We can accurately predict in a first impression that someone is wealthy from their body language

We can accurately predict in a first impression that someone is wealthy from their body language. New research:
How we unknowingly reveal our socioeconomic status using nonverbal behaviors
Later, the authors coded the get-acquainted interaction for signs of engagement cues (e.g., head nods, eyebrow raises, laughter and gazes at the partner) and disengagement cues (e.g., self-grooming, fidgeting with objects and doodling). As predicted, higher SES significantly predicted disengagement cues. The students from wealthier backgrounds were more likely than their poorer cohorts to exhibit these “rude” displays of relative indifference. (Indeed, this SES effect occurred even after controlling for participants’ gender, since women are generally more engaged listeners than men.)

What’s more, the authors asked a group of other undergraduate students to watch the tape and to make their best guess about the SES of the people shown on the video. Based only on the participants’ nonverbal behaviors in these brief videotaped exchanges, the observers were able to make better-than-chance estimates of the participants’ family income and even their mother’s level of education, an indirect measure of SES (though they were not as accurate in judging paternal education). Kraus and Keltner conclude their report by stating that, “SES imbues the briefest interactions, influencing both what people signal nonverbally and how they are perceived.”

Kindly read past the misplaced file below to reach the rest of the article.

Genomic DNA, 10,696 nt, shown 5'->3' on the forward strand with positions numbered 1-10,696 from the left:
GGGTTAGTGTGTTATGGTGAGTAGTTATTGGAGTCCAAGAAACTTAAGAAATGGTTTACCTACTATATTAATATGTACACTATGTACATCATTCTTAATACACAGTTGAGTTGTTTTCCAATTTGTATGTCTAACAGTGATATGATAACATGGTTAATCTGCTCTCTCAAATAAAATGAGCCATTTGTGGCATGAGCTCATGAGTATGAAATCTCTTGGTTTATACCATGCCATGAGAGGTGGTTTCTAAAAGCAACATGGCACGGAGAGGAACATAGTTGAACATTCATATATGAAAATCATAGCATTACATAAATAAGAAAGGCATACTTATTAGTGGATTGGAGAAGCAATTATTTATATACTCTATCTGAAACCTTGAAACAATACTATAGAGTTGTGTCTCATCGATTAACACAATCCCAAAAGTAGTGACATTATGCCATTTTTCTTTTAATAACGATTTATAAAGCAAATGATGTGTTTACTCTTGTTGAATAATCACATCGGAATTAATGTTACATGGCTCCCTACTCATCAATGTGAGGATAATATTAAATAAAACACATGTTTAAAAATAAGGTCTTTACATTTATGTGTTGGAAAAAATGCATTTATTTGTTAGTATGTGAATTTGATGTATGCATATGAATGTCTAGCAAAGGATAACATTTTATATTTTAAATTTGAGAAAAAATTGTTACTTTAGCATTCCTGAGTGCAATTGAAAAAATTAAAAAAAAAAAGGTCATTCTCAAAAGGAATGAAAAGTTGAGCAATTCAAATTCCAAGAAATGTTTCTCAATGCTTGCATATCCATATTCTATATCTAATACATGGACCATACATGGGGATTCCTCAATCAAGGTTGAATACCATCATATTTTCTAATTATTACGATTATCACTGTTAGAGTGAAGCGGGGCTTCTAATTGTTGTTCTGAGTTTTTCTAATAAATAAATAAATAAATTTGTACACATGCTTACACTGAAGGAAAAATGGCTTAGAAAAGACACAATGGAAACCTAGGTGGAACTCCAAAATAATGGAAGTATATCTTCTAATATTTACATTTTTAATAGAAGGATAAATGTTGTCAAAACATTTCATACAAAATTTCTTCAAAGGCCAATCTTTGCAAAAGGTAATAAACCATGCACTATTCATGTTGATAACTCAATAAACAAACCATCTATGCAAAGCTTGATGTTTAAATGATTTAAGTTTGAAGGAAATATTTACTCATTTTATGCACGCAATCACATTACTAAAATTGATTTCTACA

As for me, I think I may have inherited that same mildly disingenuous blue-collar smile as my father. Having said that, unlike my dad I’m also a pecuniary numbskull, and I have a hunch these types of engagement cues might flare up in my social behaviors every time I burn a new hole in my pocket.
In this new column presented by Scientific American Mind magazine, research psychologist Jesse Bering of Queen's University Belfast ponders some of the more obscure aspects of everyday human behavior. Ever wonder why yawning is contagious, why we point with our index fingers instead of our thumbs or whether being breastfed as an infant influences your sexual preferences as an adult? Get a closer look at the latest data as “Bering in Mind” tackles these and other quirky questions about human nature. Sign up for the RSS feed and or friend Dr. Bering on Facebook and never miss an installment again.
Patti Wood, MA, Certified Speaking Professional - The Body Language Expert. For more body language insights go to her website at http://PattiWood.net. Also check out the body language quiz on her YouTube Channel at http://youtube.com/user/bodylanguageexpert.